Contrary to popular belief, women have been making significant contributions to the fields of science and mathematics since the very beginning.
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From the very first woman to win a Nobel Prize to the person who discovered jumping genes, here are a few amazing women who changed maths and science forever:
1. Mary Anning
Growing up near the cliffs of Lyme Regis in southwest England, Anning’s neighbourhood was teeming with Jurassic fossils. She became a self-taught fossil seeker and learned how to identify, excavate and prepare the relics when the field of paleontology was still in its infancy, according to a report in US-based science news website LiveScience. London paleontologists were able to see their first glimpse of an ichthyosaur – a large marine reptile that lived alongside dinosaurs – because of Anning. She had discovered fossils of the reptile when she was only 12 years old. She is also responsible for finding the first fossil of another extinct marine reptile, the plesiosaur.
2. Sylvia Earle
Born in 1935, American marine biologist and oceanographer Earle spent nearly 70 years diving, beginning when she was only 16 years old. According to a 2017 report in UK-based newspaper The Telegraph, of those 70 years, she has cumulatively spent about a year underwater. Her 1989 profile in US magazine The New Yorker affectionately dubbed her as ‘Her Deepness’, for her immersive approach to ocean science. In 1968, Earle was the first woman scientist to descend in a submersible to a depth of 100 feet in the Bahamas – she did it at four months pregnant. A couple of years later, Earle led a team of five women ‘aquanauts’ on a two-week expedition to explore the sea floor in the underwater lab Tektite II. Since then, she has led more than 100 missions in oceans around the world, and became the first woman to serve as chief scientist of the US-based National Oceanic and Atmospheric Administration (NOAA).
3. Marie Curie
As the first woman to win a Nobel Prize, Polish-French physicist Curie’s work and impact on the world cannot be underestimated. She’s remembered for her discovery of radium and polonium, and for her contributions to the study of radioactivity. But she had many other records under her belt. In 1903, she became the first woman in France to earn a doctorate in physics, and the first in the country to become a professor at the University of Paris, and to teach at the prestigious Sorbonne. She also discovered how to use radium to treat cancer tumours, and in 1911, won a second Nobel – this time in chemistry – for her work in radioactivity. She also pioneered the use of X-ray machines in World War I, and went on to create two medical institutes in Poland and France. Sadly, her exposure to radiation brought on illnesses that led to her death in 1934, and she was buried at the famous Pantheon in Paris, France.
4. Barbara McClintock
American scientist McClintock is known for her pioneering studies in cytogenetics – the study of chromosomes and their genetic expression. It led to her receiving the 1983 Nobel Prize in physiology. However, McClintock almost missed out on becoming a scientist, because her mother was reluctant to send her to university – she thought it would ruin her marriage prospects. Her physician father, however, came to her rescue and paved the way for her to attend. McClintock’s greatest legacy is her discovery that DNA had the ability to change position on a genome, causing traits to be either switched on or off – an idea that came to be known as genetic transposition. Her work on ‘jumping genes’ is still considered fundamental to scientists’ understanding of genetics.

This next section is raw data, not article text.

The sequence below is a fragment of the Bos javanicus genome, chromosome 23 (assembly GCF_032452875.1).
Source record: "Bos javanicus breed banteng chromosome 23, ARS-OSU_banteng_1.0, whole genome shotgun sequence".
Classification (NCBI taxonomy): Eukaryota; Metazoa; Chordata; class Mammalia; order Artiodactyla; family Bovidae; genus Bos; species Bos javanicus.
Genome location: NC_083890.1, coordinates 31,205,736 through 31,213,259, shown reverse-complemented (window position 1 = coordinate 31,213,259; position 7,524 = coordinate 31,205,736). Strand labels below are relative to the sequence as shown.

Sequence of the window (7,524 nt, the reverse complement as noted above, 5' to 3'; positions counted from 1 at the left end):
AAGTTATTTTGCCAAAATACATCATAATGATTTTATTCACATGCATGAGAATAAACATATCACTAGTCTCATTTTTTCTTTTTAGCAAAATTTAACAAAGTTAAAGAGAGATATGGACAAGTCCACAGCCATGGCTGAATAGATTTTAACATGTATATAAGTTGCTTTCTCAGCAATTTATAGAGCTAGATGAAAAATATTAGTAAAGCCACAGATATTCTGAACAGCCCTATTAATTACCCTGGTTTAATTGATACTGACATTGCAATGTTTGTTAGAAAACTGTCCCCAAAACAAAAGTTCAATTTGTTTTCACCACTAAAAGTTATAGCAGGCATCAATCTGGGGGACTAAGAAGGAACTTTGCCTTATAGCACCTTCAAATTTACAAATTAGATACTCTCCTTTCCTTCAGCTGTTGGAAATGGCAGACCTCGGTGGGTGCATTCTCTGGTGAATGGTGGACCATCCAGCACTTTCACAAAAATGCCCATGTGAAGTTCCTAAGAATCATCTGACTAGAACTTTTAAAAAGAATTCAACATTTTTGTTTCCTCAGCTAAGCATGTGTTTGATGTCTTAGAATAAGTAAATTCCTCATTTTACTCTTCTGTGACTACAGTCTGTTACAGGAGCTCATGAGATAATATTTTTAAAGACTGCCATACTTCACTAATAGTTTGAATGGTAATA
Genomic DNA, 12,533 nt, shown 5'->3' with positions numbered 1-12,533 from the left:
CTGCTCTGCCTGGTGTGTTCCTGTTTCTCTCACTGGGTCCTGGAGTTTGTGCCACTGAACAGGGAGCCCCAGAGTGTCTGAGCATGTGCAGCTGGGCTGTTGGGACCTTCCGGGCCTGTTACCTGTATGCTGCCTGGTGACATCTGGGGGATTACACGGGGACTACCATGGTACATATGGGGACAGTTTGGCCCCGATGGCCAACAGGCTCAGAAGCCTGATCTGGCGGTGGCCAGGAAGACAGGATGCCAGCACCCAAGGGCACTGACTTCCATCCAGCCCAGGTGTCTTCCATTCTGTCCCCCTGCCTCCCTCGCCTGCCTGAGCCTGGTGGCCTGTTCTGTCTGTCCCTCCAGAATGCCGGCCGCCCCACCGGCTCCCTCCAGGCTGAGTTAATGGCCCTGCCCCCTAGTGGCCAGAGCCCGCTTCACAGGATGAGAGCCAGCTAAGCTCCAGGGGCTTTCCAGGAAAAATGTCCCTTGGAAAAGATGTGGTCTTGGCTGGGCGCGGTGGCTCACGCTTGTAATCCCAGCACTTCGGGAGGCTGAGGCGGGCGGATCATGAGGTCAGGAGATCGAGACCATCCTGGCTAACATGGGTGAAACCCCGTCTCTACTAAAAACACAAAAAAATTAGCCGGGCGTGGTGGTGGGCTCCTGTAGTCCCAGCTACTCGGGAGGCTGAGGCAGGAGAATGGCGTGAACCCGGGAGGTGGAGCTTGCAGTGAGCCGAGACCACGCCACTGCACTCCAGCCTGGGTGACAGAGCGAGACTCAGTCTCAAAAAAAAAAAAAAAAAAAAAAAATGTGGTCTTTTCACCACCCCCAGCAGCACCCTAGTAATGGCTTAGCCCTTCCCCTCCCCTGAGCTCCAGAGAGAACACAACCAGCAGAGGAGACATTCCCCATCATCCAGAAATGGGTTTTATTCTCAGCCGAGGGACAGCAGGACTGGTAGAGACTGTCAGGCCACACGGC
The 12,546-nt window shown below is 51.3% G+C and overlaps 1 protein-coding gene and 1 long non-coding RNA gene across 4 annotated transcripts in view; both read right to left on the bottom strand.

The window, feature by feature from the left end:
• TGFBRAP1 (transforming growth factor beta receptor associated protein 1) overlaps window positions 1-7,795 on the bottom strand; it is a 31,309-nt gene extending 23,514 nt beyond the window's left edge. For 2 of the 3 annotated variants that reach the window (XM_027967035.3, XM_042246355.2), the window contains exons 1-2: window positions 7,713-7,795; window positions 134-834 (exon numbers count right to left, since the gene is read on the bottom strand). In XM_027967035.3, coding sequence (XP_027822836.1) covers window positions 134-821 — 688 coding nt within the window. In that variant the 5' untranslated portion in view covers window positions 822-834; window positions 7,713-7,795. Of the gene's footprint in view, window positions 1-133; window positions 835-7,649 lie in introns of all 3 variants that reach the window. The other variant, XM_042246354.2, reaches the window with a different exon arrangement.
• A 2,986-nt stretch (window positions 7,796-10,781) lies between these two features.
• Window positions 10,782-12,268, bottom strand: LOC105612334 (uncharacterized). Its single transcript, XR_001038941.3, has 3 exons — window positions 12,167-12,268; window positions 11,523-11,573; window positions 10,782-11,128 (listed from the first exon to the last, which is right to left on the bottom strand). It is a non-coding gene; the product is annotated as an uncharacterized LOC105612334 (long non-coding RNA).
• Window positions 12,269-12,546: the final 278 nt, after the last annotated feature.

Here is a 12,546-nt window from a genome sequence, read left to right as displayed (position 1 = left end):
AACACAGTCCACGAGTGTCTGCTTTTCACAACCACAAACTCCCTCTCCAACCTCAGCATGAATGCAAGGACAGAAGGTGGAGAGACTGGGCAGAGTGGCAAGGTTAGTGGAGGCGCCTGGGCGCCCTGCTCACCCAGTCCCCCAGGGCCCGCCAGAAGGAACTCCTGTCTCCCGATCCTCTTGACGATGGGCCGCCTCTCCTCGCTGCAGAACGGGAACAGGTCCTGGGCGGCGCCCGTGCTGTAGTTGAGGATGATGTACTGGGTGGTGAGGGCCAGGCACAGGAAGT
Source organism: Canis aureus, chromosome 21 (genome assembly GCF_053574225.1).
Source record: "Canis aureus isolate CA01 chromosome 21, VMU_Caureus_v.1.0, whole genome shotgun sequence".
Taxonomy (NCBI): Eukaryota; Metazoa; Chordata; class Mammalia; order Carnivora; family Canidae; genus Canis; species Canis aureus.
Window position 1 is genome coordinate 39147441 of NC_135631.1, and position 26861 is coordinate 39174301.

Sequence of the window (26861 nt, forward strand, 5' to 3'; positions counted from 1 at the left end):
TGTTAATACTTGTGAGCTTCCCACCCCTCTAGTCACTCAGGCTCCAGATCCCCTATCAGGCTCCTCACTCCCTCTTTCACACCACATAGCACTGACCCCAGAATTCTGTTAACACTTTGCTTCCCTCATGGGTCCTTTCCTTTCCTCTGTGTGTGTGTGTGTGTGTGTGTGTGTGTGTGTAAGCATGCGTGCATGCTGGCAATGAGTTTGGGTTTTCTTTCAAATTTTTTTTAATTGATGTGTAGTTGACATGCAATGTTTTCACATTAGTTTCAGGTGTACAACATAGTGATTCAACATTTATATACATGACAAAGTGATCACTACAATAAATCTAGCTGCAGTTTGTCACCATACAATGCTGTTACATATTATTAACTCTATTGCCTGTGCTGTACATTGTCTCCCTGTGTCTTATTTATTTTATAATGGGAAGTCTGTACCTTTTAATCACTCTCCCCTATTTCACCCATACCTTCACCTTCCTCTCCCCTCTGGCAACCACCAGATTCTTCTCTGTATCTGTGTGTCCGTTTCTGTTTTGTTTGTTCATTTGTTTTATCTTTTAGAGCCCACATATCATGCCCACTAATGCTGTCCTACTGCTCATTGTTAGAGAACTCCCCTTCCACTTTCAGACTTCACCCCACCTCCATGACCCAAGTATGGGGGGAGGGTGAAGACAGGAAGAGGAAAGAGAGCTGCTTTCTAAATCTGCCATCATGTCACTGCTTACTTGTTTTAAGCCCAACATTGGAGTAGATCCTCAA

5. Alice Ball
American chemist Ball found a treatment for Hansen’s disease or leprosy when she was just 23 years old. She was both the first woman and the first African-American to earn a master’s degree from the University of Hawaii, and became the first female chemistry professor there as well. Ball’s master’s thesis was about the chemical properties of chaulmoogra oil, a substance derived from the seeds of a tropical evergreen tree, which was already being used to heal leprosy. She revolutionised the treatment by creating a water-soluble solution that could be safely injected, and named it the ‘Ball method’. However, she fell ill shortly after, and died in 1916. The president of the University of Hawaii at the time, Arthur Dean, continued her pioneering work and expanded the scope of the treatment, but renamed it the ‘Dean method’, stripping Ball of any credit for the technique. Later, in a 1922 medical journal, her thesis supervisor Dr Harry Hollmann explicitly gave her the credit for the chaulmoogra solution. It took longer for the university to finally recognise her achievements – a plaque was placed in her honour in 2000 under the university’s only chaulmoogra tree, and February 29 was declared Alice Ball day.
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